Florence Latimer Mars, 83, who defied the society into which she was born to write a searing book about the effects of the 1964 killings of the civil rights workers Andrew Goodman, Michael Schwerner and James Earl Chaney on her hometown, Philadelphia, Miss., died of congestive heart failure April 23 at her home there.

The author of Witness in Philadelphia, published in 1977 by Louisiana State University Press, she repeatedly spoke out against the Ku Klux Klan and other forces oppressing the black population of east-central Mississippi. A fourth-generation resident of the area and a member of its landed gentry, she was also a significant source of information for FBI agents investigating the killings, and she testified before a federal grand jury.

She paid for her efforts. The Klan organized a boycott against the stockyard where she sold cattle, forcing it to close, and she was compelled to resign from posts at the First United Methodist Church.

Julia Thorne, 61, the former wife of Sen. John Kerry who turned her experience with depression into a best-selling book, died of cancer Thursday in Concord, Mass.

Ms. Thorne, who struggled with depression for much of the 1980s, also founded a nonprofit education foundation called The Depression Initiative. In 1993, she wrote, with Larry Rothstein, You Are Not Alone: Words of Experience and Hope for the Journey Through Depression. A second book, A Change of Heart: Words of Experience and Hope for the Journey Through Divorce, was published in 1996.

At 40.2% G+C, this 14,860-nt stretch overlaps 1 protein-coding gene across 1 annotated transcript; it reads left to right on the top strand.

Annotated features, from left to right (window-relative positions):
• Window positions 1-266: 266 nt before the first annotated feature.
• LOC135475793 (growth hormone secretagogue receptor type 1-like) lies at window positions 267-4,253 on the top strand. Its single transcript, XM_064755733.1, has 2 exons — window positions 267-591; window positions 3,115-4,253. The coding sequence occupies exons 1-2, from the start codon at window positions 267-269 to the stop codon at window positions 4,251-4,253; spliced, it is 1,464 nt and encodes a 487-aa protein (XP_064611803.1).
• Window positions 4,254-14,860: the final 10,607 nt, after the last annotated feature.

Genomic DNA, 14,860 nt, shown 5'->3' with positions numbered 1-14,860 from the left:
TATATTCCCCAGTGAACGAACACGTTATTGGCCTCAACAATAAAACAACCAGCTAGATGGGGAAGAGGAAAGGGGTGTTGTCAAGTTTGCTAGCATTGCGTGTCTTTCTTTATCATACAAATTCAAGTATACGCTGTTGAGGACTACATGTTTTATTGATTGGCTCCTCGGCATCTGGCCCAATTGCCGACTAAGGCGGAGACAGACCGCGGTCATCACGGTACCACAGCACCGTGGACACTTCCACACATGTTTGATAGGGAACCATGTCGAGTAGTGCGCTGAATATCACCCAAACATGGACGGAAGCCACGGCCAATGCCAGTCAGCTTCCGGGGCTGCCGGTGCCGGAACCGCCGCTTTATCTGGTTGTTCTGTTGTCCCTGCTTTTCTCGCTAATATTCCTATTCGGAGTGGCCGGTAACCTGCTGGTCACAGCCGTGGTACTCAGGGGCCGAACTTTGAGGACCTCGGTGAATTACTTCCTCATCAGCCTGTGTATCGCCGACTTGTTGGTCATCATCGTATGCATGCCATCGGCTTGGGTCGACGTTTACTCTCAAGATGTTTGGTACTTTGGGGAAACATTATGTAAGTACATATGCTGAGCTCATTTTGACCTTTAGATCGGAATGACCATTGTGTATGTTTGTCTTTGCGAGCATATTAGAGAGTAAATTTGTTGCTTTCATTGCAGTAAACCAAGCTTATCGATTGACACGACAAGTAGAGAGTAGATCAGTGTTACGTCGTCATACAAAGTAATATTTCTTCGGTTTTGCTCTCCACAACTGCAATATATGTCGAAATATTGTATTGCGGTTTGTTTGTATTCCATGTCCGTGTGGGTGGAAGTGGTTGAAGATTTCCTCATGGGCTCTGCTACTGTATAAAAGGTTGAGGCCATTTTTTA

She married Mr. Kerry in 1970. They divorced in 1988 but remained friendly, and she supported his 2004 presidential bid. She married Richard J. Charlesworth in 1997 and they lived in Bozeman, Mont.

Yuval Neeman, 80, founder of Israel's space program and a key figure in the nation's nuclear efforts, died after a stroke Wednesday at a Tel Aviv hospital.

Dr. Neeman, a world-renowned nuclear physicist, also played a role in Israeli politics. In 1979, he was one of the founders of the hawkish Tehiya Party, which broke away from the ruling Likud in opposition to Israel's peace treaty with Egypt. He served as science minister from 1990-1992.

He was a pioneer in Israel's nuclear program, serving as a member of the country's Nuclear Energy Commission between 1952 and 1961 and scientific director of one of Israel's nuclear reactors for two years. He established the Israel Space Agency in 1983, devoted to research and development of Israeli rockets and satellites. He died a day after Israel's latest satellite was launched into orbit on a Russian rocket.

William P. Gottlieb, 89, whose photographs of such jazz greats as Billie Holiday and Louis Armstrong are recognizable worldwide, died of a stroke April 23 at his home in Great Neck, N.Y.

His images have appeared in newspapers, museums, documentary films and on more than 250 album covers. His 1947 photo of a luminous Ms. Holiday -- eyes closed, head thrown back in song -- is said to be one of the most reproduced jazz photographs of all time.

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